She was shimmering silver, small enough to fit in the palm of his hand. He took possession of her on an impulse—never knowing that she was more than just a trinket who might fetch a pretty price in a pawnshop at the next port. Then a thunderous explosion rocked the ship—and in mere minutes, so many fates were changed…--Three Fates by Nora Roberts, Copyright ©2002 by Nora Roberts, published by Putnam Books
When the Lusitania sank, more than a thousand people died. One passenger who survived became a changed man, giving up his life as a petty thief—though keeping the small silver statue he lifted, a family heirloom to future generations. Now, nearly a century later, that statue, one of a priceless, long-separated set of three, has been snatched from the Sullivans. And Malachi, Gideon, and Rebecca Sullivan are determined to recover their great-great-grandfather’s treasure, reunite the Three Fates, and make their fortune.
The quest will take them far from their home in Ireland: To Helsinki, where Malachi seeks out Tia Marsh, a formidable American scholar whose privileged background, sharp mind, and authoritative knowledge of Greek mythology mask a fragile, fear-plagued woman within, and whose family is an important link to the mysterious missing statue. To Prague, where a bold exotic dancer named Cleo will enchant Gideon Sullivan—and embark on a gamble to turn her life around. And to New York, where security expert Jack Burdett joins the Sullivans in their fight against an ambitious woman who will stop at nothing to acquire the Fates.
Why? Why? Why?
Why did I read this book for—no joke—the third time? Or was it the fourth?
If I was to draw up a list of my ten absolute-favorite books, this book would be Number One. Numbers Two through Ten are up in the air, but Number One—hands down—is Three Fates.
I love this book not just for the wonderfully told story, but the wonderful way in which it is told. As a reader, I would tell you that the story involves seven people, six working against one, all in pursuit of the same goal. As a writer, I love the intricate plot and the myriad of story lines that weave its structure.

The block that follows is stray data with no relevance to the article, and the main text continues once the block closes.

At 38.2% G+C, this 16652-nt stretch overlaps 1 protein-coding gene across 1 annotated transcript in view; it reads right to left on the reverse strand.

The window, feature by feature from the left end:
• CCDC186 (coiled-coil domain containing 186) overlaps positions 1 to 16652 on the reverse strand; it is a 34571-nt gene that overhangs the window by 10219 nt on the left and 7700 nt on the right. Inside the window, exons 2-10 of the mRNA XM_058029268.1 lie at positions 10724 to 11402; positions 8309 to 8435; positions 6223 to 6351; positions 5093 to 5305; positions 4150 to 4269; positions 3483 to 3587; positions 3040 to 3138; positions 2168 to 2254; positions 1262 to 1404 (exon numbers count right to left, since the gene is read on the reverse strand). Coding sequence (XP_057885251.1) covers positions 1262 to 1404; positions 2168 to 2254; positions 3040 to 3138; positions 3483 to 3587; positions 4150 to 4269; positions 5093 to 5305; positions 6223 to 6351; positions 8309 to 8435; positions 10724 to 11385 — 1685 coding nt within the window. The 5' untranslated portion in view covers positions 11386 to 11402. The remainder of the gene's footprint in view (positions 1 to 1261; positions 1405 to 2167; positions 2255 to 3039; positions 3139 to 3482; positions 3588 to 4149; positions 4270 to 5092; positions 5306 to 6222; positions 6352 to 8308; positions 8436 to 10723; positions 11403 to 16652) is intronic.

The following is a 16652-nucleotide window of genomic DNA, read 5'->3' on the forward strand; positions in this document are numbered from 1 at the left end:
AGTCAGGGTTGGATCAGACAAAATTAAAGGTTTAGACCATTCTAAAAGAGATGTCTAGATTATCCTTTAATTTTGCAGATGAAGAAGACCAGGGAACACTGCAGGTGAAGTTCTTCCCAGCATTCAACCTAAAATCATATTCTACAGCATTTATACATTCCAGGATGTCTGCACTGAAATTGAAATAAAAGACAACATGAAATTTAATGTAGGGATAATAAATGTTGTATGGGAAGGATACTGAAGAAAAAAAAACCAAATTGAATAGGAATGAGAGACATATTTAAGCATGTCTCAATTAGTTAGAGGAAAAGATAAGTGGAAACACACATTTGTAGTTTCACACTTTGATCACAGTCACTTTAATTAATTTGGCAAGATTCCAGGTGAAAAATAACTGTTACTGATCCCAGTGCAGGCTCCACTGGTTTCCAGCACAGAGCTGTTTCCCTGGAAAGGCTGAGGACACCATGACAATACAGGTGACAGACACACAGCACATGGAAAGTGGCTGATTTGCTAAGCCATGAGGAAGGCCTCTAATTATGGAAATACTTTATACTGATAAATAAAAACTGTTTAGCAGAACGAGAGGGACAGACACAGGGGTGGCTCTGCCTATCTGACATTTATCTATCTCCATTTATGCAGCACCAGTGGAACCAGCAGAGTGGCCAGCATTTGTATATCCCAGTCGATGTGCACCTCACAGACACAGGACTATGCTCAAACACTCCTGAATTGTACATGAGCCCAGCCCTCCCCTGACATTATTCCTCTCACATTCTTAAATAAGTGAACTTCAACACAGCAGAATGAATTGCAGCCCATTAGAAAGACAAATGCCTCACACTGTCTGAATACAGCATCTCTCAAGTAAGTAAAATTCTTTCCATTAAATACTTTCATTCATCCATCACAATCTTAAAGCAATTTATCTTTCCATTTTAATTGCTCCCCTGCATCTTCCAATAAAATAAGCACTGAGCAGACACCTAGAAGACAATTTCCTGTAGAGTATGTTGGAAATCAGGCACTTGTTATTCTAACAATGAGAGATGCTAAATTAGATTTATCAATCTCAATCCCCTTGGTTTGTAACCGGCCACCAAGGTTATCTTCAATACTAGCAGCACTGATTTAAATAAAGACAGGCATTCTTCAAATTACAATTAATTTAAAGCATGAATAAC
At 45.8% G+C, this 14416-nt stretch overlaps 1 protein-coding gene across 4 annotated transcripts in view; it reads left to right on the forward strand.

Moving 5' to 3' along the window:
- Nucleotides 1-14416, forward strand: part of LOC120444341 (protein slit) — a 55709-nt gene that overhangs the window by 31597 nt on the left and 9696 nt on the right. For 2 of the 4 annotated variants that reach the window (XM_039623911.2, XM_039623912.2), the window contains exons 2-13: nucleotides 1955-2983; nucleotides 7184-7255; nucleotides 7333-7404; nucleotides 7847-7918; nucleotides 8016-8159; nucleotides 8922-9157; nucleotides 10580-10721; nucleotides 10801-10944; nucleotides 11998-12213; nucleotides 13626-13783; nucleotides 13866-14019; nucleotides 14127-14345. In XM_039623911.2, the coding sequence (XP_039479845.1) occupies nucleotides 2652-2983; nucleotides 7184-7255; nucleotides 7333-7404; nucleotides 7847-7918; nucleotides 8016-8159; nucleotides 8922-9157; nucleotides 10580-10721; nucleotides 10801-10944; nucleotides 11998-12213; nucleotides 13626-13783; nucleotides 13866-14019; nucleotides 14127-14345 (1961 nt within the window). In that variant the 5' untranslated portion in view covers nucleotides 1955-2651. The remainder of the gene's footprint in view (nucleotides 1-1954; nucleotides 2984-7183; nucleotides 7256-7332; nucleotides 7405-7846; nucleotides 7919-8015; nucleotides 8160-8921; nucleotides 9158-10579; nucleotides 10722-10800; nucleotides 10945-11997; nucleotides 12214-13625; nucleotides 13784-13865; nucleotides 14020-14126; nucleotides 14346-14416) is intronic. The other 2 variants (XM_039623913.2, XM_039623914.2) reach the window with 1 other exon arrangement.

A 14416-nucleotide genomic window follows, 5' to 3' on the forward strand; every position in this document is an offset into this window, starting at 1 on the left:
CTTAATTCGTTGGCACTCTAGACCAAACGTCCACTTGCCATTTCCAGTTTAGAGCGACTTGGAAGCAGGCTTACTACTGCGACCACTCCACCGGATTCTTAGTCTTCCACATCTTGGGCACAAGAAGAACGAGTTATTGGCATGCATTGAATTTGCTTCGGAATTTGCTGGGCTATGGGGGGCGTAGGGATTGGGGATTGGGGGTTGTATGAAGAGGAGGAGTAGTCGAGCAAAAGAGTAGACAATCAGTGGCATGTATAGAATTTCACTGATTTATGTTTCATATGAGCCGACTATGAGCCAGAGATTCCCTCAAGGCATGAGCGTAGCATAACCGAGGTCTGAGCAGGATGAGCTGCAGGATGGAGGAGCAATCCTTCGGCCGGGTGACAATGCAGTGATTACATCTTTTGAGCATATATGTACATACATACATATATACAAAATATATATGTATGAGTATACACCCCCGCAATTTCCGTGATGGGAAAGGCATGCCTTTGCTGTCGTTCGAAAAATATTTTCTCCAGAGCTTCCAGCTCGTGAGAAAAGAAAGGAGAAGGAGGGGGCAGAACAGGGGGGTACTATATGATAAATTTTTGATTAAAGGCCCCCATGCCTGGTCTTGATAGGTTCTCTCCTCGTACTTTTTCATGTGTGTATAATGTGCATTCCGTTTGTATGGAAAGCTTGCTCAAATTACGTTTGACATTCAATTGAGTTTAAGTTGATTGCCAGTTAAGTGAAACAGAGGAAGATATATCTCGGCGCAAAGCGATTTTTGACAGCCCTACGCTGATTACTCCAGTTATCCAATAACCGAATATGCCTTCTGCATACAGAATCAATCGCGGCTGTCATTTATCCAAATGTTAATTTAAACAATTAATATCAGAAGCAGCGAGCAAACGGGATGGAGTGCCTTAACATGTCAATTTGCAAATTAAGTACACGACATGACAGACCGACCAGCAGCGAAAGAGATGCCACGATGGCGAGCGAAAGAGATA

The stars of the story are Three Fates, a trio of small silver statues depicting Clotho, Lachesis and Atropos, the three sisters of Greek Mythology who weave, measure and cut the thread that measures each of our lives. The Sullivans, Malachi, Gideon and Rebecca inherited one of the statues which had actually been stolen by one of their ancestors on the Lusitania right before it sank in 1915.
Unaware of its value, Malachi took the statue to renown antiques expert Anita Gaye. Anita, recognizing the statue for what it is, employs her feminine wiles and steals the statue from him. Determined to get it back, the Sullivans hatch a plan to find the other two and sell them to Anita for the millions of dollars that they’re worth.
Malachi goes to work on Dr. Tia Marsh, who is in Helsinki on a lecture tour promoting her new book. She’s also an expert in Greek mythology and a descendant of Henry Wiley, the original owner of Clotho, the statue his great-great-grandfather stole. Gideon heads to Prague to track down Cleo Tolliver, the descendant of the owner of Lachesis. They think to get ahead of Anita, but they don’t realize that Anita is already ahead of them. Tia’s hotel room is trashed, forcing Malachi to abandon his plans. Cleo’s apartment gets the same treatment and Gideon and Cleo go on the run across Europe.
Anita consults with her security expert, Jack Burdette. He’s also a collector and she attempts to pump him for information about the Fates. Almost immediately afterward, Jack heads for Ireland to meet the remaining Sullivans, Rebecca and her mother Eileen. He also stops off at his great-grandfather’s home to pick up the third Fate, Atropos. Anita, of course, has no idea that Atropos belongs to Jack’s family.
Uniting through various circumstances in New York, the six form a team to figure out a way to bring Anita down. Not only do they want the stolen Fate back, they want Anita to pay for all her crimes. And pay she will, in ways she can’t begin to imagine.
I love the structure of the story because as you read it, you can see the individual stories—threads, if you will—and how they weave and mesh together to form an intricate storyline. Not only do their present lives mesh, but so do the histories of their families and everything connects back to three silver statues. You can see it all, and it all is easy to follow. That’s what I love about this story, and I’m sure, a few years from now, I’ll be reading it again. And I’ll enjoy it as much as I did the first time I read it.
I give this story FIVE STARS.